One of the best articles on this idea is from Karl Lang and the sidebar about Jay Maisel is also very telling:

    http://www.lumita.com/site_media/work/whitepapers/files/pscs3_rendering_image.pdf

    As for embedding images, I give up. Maybe it’s the source (FTP) they reside but this is the only site/forum I’ve seen this issue.

    Author “Color Management for Photographers" & "Photoshop CC Color Management" (pluralsight.com)

    John Sadowsky
    John Sadowsky
    Participant
    Posts: 169
    Re: Creating Artistic Photographs 
Film to Digital Paradigm Shift: Part 1
    Reply #2 on: April 27, 2021 at 10:09 pm

    Since I started this shit-storm, let me restate my complaint.  We are all serious photographers.  We understand that our photos are all processed.  But to simply state “raw files as processed to give a realistic look” is bull shit!  When I see a sky that I know, when I see rocks that I know, and they don’t look the way I know they actually should look – I don’t give a damn about deltaE – it is just wrong!

    I totally appreciate surrealistic photography.  Just don’t tell us it is “processed to give a realistic look.” Our images are all processed.  Can we please be honest about that?

    JSS

    Andrew Rodney
    Andrew Rodney
    Participant
    Posts: 294
    Re: Creating Artistic Photographs 
Film to Digital Paradigm Shift: Part 1
    Reply #3 on: April 27, 2021 at 11:04 pm

    Ah, reality 😜
    Everything you can imagine is real.
      Pablo Picasso

    Author “Color Management for Photographers" & "Photoshop CC Color Management" (pluralsight.com)

    Alain Briot
    Alain Briot
    Silver Member
    Posts: 21
    Re: Creating Artistic Photographs 
Film to Digital Paradigm Shift: Part 1
    Reply #4 on: April 28, 2021 at 4:41 am

    In this essay, and in my other essays past and future, I use the term ‘raw file’ to describe my photographs as they appear in the raw converter with the default settings applied automatically by the converter.    I could say ‘photographs as they open in the raw converter with the default settings that are automatically applied by the converter without any input from me  other than loading the raw files in the converter.’  This may be more accurate from an engineering perspective but this unnecessarily lengthy and wordy.  Most importantly this is not how I talk, this is not my voice, so I just say ‘raw file’.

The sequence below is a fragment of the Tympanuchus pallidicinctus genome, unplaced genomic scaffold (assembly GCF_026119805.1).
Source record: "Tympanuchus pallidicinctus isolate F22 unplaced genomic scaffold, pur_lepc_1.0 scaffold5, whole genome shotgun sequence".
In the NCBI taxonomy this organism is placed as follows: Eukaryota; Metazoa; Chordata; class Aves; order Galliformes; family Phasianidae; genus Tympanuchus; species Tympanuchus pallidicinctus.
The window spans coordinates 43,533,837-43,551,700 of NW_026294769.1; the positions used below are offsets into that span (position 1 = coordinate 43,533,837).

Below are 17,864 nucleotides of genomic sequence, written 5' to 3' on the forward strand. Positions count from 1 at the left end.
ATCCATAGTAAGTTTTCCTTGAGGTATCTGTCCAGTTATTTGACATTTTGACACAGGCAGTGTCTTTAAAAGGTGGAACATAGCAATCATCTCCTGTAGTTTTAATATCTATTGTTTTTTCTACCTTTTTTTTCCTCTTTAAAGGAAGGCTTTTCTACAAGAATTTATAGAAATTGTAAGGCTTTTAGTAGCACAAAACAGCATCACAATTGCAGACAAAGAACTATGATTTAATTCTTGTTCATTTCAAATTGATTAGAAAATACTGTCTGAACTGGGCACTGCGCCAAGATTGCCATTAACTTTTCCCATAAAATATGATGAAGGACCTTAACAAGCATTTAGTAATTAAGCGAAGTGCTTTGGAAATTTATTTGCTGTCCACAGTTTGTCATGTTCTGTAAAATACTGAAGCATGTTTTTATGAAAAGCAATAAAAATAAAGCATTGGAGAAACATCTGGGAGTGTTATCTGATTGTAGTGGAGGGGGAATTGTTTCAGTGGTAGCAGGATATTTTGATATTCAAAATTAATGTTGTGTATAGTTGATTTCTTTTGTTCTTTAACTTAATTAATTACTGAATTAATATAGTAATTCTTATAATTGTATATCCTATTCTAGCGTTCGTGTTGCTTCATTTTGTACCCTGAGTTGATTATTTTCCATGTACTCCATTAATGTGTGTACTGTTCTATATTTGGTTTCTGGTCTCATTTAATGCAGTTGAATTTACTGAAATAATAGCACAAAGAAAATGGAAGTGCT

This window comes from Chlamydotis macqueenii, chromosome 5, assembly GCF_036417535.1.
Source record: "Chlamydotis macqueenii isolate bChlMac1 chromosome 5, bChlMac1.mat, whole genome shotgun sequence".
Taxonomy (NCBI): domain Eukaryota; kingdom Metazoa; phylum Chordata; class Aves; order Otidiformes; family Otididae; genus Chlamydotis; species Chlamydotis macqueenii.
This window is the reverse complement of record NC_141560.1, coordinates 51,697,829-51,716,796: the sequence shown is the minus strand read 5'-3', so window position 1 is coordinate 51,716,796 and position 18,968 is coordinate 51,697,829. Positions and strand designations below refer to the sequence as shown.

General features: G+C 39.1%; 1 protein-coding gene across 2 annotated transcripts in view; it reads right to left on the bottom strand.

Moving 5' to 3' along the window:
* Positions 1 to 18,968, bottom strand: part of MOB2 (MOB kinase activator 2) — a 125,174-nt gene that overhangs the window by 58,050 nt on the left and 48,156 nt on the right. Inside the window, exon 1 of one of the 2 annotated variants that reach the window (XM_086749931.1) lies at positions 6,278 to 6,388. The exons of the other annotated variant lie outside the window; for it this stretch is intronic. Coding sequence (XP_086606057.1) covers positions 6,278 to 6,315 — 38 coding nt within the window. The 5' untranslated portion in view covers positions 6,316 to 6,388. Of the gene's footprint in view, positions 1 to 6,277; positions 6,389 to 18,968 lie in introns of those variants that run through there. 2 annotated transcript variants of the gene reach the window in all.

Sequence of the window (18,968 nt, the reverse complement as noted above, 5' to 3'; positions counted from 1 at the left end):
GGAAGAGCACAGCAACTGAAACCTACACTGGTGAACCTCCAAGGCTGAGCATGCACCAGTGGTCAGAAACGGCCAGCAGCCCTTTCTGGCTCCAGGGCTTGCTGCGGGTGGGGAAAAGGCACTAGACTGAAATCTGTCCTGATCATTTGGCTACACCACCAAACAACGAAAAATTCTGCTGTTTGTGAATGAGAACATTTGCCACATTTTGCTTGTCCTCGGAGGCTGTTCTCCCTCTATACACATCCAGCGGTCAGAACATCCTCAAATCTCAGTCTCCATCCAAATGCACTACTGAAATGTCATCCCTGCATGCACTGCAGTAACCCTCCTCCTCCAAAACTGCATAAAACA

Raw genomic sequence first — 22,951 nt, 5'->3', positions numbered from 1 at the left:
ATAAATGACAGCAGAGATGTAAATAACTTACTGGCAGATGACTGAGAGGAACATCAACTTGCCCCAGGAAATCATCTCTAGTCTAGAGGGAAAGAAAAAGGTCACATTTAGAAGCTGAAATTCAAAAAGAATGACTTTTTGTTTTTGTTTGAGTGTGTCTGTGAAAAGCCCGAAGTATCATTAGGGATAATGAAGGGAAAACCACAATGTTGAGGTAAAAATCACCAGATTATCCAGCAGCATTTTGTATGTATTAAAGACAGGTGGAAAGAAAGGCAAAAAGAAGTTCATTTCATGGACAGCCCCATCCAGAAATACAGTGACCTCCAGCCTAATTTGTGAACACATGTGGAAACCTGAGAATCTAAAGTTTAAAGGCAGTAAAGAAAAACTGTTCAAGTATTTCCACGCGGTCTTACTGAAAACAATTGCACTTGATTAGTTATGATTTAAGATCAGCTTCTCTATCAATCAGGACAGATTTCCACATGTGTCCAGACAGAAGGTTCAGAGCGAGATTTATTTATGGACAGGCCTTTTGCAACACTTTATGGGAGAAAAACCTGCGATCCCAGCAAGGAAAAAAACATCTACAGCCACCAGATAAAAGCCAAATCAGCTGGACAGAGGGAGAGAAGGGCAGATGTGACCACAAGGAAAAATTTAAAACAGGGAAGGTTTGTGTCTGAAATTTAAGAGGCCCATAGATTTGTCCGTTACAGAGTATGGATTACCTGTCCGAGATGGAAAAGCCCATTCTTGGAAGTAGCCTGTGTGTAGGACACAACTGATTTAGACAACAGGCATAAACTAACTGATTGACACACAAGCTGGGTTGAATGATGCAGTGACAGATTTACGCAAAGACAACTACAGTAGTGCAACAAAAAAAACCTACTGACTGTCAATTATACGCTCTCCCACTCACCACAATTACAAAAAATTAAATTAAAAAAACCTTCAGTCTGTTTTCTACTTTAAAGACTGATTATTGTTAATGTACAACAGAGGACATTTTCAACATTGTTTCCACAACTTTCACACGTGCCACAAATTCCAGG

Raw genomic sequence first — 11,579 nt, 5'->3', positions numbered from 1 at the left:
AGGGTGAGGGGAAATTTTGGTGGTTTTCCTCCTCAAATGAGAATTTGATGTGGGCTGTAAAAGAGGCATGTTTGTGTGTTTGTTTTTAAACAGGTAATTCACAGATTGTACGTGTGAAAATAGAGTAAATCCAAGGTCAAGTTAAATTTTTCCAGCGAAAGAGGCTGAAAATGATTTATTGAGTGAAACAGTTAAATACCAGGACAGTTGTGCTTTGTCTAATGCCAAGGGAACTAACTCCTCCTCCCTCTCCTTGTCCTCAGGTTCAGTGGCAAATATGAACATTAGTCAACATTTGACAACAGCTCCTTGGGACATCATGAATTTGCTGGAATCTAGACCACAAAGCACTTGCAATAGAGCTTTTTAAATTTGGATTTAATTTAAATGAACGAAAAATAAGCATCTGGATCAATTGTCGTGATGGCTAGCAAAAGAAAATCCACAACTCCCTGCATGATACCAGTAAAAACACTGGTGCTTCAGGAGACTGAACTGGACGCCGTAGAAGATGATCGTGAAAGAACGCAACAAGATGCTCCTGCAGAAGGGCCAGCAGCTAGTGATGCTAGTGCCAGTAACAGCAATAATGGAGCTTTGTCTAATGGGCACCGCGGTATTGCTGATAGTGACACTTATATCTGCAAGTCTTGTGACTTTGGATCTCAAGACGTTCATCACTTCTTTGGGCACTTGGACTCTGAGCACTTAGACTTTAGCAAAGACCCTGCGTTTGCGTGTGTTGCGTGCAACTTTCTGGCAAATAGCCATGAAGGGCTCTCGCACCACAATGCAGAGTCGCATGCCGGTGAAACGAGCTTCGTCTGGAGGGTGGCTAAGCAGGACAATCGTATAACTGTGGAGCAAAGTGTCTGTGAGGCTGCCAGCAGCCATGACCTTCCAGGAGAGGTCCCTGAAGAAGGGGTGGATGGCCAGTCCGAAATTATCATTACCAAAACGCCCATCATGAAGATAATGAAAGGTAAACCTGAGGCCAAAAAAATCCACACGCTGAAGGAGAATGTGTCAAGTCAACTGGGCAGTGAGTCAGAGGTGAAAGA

So far, over the course of 4 books and over 400 essays published online and in print, nobody has had a problem with it.  However, if you find my use of the term ‘raw file’ confusing consider it my personal interpretation of the engineering-accurate raw file terminology and the re-writing of this terminology by myself, Alain Briot,  so that it is written and presented in layman’s terms that make sense in the context of my essays and of my approach to the subject which is artistic and rhetorical and not documentary and technical.

    Author of Mastering Landscape Photography and 3 other books.
    http://www.beautiful-landscape.com
    [email protected]

    • This reply was modified 1 year, 7 months ago by Alain Briot.
    • This reply was modified 1 year, 7 months ago by Alain Briot.
    Mark D Segal
    Mark D Segal
    Silver Member
    Posts: 668
    Re: Creating Artistic Photographs